MK: How did you and your team incorporate user-generated content into Welcome to Sanditon?

Bushman: We designed Welcome to Sanditon with user-generated content in mind, based on the feedback from The Lizzie Bennet Diaries. LBD fans put themselves in the show. For instance, a fan did a Tumblr blog about Mr. Bennett. Users could upload their own story of Sanditon and various stories arose. A fan decided that Sanditon had a town mascot–a shark named Jawsica.

Sleep No More was a big influence on me. It’s both an experience and an environment–you can’t see it all at once and each person’s experience is different. In Welcome to Sanditon, we created a town that was so big that you can’t see it all at once.

About six characters in Sanditon only appeared on Twitter and are referenced in the show. Social media was also part of the town. We posted a teaser on Friday for Sanditon and by Monday morning fans had created over 600 fictional Twitter accounts as people in Sanditon. Some fans are still playing their characters on Twitter. Sanditon lives on social media.

MK: How has the Lizzie Bennet Diaries prepared you for your next project, #hamlet?

Bushman: With Lizzie Bennet we now have a format that audiences responded to and we can keep telling stories using that format. It’s empowering to have founded that. Now there are at least a dozen of repeats out there. All formats have their own rules and you need to teach your audience how to consume it and it must be easy to repeat. This was a barrier to entry.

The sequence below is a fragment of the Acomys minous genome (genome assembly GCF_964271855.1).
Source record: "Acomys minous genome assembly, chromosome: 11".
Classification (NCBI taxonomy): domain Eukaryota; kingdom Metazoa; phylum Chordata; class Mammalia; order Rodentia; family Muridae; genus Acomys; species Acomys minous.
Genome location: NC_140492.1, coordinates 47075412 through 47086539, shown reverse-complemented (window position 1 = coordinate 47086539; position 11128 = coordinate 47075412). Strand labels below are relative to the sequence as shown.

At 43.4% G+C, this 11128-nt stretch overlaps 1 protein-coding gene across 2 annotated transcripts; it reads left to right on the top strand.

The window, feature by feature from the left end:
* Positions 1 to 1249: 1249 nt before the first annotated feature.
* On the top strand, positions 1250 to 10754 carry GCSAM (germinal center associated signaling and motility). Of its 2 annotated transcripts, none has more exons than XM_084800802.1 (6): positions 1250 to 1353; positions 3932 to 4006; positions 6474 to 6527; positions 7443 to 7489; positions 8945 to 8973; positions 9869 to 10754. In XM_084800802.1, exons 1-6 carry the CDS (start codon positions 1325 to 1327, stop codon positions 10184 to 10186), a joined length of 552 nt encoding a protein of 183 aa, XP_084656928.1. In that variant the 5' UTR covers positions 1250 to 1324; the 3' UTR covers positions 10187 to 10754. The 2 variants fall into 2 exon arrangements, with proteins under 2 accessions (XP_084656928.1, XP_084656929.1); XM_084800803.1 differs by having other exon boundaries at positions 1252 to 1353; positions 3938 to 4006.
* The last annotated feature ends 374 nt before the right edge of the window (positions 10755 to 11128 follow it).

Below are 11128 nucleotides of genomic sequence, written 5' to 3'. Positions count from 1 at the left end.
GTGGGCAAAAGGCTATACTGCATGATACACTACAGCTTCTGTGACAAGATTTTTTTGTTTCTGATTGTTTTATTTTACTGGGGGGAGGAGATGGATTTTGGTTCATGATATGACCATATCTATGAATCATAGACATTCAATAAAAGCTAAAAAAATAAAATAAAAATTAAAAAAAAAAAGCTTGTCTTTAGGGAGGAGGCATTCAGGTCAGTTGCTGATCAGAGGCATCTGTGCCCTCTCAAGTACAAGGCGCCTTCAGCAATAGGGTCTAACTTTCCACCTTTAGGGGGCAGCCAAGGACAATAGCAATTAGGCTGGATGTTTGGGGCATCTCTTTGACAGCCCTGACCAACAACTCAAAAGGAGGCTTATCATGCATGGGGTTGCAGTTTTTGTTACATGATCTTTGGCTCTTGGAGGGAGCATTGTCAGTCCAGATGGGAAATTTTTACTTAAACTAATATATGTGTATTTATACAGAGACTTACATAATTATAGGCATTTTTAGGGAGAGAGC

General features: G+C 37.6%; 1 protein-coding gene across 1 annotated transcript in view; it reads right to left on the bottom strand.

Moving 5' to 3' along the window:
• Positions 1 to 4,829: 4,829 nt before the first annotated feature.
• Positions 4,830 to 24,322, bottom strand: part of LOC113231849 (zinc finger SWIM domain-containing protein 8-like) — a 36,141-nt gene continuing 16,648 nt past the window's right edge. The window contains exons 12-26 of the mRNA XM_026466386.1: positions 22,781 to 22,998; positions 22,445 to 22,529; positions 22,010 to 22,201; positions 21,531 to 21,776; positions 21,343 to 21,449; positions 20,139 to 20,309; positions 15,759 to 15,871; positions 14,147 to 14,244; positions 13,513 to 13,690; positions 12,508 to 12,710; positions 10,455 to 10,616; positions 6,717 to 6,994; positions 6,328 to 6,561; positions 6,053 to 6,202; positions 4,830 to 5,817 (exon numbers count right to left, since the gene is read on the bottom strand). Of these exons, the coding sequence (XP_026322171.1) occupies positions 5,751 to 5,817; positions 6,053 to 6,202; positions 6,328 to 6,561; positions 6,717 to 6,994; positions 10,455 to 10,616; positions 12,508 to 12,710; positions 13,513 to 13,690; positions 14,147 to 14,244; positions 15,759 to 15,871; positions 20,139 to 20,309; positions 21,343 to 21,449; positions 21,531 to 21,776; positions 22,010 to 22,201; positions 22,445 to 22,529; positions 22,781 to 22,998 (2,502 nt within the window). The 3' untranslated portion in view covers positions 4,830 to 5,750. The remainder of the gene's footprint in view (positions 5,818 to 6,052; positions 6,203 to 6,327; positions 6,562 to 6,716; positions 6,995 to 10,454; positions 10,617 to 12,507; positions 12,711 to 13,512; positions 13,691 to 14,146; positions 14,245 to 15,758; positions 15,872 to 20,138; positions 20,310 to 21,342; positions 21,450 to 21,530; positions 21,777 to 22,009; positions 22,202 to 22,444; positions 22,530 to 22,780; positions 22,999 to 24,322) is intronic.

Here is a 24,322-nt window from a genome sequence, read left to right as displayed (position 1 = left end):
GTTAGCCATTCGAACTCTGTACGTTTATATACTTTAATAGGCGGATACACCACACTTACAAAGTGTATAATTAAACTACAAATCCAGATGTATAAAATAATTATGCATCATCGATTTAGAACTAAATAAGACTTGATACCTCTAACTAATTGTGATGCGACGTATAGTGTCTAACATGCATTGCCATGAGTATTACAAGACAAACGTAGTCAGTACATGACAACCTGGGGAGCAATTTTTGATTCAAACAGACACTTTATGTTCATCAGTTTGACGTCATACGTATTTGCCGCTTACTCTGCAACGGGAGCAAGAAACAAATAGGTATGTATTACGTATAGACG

We had a shoestring budget–no one was paid well. We crowd-funded and had a three-person transmedia team. So, in that sense, it’s not repeatable or scalable. #Hamlet it is not being done that way. We are able to do it at a higher level and to put resources more into the transmedia team.

The Jazz Singer was not the first movie with sound, but the first movie with sound that created the demand for more. It proved there was an audience for it. Finding an audience is key. The audience needs to demand more of this transmedia format. Maybe Lizzie Bennet did that. We’ll see how it plays out over the next 10 to 15 years.

Don’t forget to find out more about all of our 10 to Watch on our Facebook page, including a Q&A with Barrett Garese, Jay Bushman’s friend and colleague at The Horizon Factory.

About :

Maddy Kadish is a writer and producer. In addition to The Independent, she has contributed articles to MovieMaker Magazine, IndieWire, and No Film School, profiling festivals, filmmakers, and new technologies. She has worked as a consultant for the Boston Jewish Film Festival and Glovebox Short Film & Animation Festival. Maddy spent 10 years as a film, video, and multimedia producer in NYC, Boston, and London, specializing in educational media. She currently works at PBS Education in Washington DC as a content development manager, helping PBS filmmakers bring their work to classrooms across the US. She holds a B.S. from Cornell and an Ed.M. from Harvard. She can be reached at maddy@independent-magazine.org.